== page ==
A hermeneutic of trust
As I read about Jesus' instructions
to his disciples in Luke, I think of my church's instruction of
interns. We offer a program that's designed for intensive and personal
discipleship training and character formation. Over time, the interns
learn to relinquish their sense of autonomy and control, and to begin to
trust the wisdom, guidance and advocacy of their pastor and
congregation in building up the community.
interns respond positively to assignments to preach, teach or lead, but
sometimes I ask them to shovel snow or do the dishes and they're
surprised and even dismayed. I lead my interns the way I do because I
was mentored that way by the man who has been my pastor and mentor since
I was nine years old. He remains a trusted friend and confidant to this
day. He sensed a call to the ministry in me years before I or others
did. I trusted that he loved me, was my advocate, and that he was closer
to the heart and will of God than I was. I never made a serious,
life-changing decision without his counsel in those early years of
complaining to him during my first call: I have to get out of here; the
senior pastor is old-fashioned and oppressive, and won't empower me as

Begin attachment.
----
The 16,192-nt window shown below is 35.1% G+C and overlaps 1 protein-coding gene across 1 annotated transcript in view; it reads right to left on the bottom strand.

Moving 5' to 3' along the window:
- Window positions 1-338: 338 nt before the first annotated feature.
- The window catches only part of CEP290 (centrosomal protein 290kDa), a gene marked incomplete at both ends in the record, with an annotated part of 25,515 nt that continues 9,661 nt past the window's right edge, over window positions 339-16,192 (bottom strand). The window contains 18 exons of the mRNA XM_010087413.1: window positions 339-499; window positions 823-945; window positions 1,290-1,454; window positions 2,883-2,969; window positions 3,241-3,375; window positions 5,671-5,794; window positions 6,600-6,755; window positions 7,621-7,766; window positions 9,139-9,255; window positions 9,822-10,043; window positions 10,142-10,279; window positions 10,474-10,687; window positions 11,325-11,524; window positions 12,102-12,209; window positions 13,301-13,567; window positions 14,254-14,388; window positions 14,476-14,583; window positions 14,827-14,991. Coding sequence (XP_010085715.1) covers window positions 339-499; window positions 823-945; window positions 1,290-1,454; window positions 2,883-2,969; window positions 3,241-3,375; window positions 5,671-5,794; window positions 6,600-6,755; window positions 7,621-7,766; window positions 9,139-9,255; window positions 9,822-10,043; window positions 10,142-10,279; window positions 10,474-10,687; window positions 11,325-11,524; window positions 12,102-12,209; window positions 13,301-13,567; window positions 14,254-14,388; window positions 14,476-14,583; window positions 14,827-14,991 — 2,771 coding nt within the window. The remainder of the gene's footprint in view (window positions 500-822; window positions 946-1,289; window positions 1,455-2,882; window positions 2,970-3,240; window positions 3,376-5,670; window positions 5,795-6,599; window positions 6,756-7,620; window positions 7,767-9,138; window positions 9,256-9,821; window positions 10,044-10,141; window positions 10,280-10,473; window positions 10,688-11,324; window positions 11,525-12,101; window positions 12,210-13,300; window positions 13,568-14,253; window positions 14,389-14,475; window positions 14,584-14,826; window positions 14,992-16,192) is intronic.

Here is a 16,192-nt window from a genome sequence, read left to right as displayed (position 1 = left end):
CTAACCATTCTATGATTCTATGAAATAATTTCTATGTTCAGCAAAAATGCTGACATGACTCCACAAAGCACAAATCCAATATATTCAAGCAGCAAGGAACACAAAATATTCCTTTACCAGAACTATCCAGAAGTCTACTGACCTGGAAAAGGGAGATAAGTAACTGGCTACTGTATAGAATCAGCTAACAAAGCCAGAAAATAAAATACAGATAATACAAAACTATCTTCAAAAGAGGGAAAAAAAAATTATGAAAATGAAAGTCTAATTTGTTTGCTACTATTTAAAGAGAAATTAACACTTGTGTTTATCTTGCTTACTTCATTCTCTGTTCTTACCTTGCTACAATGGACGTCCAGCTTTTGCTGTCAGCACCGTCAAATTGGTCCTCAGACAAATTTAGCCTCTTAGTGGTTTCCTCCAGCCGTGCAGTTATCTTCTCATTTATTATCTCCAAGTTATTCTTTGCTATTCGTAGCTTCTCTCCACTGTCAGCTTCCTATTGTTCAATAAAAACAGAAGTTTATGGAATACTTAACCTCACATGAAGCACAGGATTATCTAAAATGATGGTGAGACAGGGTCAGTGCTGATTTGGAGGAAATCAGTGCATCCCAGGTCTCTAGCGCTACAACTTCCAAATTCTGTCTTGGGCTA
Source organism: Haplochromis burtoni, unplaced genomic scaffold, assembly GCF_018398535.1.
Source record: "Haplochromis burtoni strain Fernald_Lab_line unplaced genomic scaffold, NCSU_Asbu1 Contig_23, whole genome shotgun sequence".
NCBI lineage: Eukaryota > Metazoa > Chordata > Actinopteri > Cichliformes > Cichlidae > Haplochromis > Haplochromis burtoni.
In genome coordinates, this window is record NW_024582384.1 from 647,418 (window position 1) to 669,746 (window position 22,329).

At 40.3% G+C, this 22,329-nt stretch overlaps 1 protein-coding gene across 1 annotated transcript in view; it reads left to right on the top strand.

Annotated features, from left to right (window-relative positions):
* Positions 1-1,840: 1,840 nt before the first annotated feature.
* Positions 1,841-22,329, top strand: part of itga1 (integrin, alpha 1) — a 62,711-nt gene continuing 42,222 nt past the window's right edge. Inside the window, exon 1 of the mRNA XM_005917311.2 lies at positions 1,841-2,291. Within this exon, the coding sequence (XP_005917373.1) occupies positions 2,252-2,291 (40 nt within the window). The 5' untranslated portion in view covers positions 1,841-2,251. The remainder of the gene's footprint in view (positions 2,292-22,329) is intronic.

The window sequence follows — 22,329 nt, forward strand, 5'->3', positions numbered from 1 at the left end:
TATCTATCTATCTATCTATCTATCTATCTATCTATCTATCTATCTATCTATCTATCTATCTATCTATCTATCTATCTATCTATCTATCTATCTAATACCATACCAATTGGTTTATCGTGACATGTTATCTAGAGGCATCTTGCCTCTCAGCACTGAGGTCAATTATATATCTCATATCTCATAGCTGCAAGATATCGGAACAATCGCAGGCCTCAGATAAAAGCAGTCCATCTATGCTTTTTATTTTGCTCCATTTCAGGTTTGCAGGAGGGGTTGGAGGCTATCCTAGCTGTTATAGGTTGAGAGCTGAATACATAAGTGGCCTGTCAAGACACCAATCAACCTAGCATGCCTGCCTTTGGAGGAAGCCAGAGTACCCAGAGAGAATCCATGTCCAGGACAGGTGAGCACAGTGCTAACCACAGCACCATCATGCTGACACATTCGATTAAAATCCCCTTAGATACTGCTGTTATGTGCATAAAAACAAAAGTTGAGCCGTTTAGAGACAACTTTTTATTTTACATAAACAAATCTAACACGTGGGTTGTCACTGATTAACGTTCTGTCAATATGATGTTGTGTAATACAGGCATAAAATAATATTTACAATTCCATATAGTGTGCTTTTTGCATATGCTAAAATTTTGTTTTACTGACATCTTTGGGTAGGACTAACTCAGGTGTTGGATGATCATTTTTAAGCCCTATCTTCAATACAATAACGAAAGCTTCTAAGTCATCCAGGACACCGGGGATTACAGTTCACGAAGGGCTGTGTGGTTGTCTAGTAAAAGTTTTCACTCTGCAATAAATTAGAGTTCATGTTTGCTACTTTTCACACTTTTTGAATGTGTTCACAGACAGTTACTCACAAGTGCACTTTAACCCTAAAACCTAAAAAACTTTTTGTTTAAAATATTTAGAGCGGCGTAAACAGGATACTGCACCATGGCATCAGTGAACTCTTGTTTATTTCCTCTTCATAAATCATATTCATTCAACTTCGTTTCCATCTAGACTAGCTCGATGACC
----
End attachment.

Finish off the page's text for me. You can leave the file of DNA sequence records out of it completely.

an associate pastor. My friend's response: Stay put. I wondered if he'd
heard what I'd said, but I trusted his wisdom. A year later, I let him
know how grateful I was for his advice since things had worked out well.
realize that the average American would interpret this kind of
relationship as cultish. But here's the thing: both my mentor and I were
born in Korea. In Eastern civilization, it is an honor to be the
protégé of a respected leader, and words like obedience, submission and
dependence do not connote weakness, cowardice or laziness. I realize now
that I am trying to get my pastoral interns to be more like Jesus, a
Near Eastern Asian Jew who had no problem submitting to the Father, and
expected such submission from his disciples.
of a childish hermeneutic of blind faith or an adultish hermeneutic of
suspicion, discipleship requires a hermeneutic of trust. We suspend
judgment and relocate our locus of authority to a fallible other who has
demonstrated greater trustworthiness than we have.
Additional lectionary columns by Kim appear in the March 23 issue of the Century-click here to subscribe.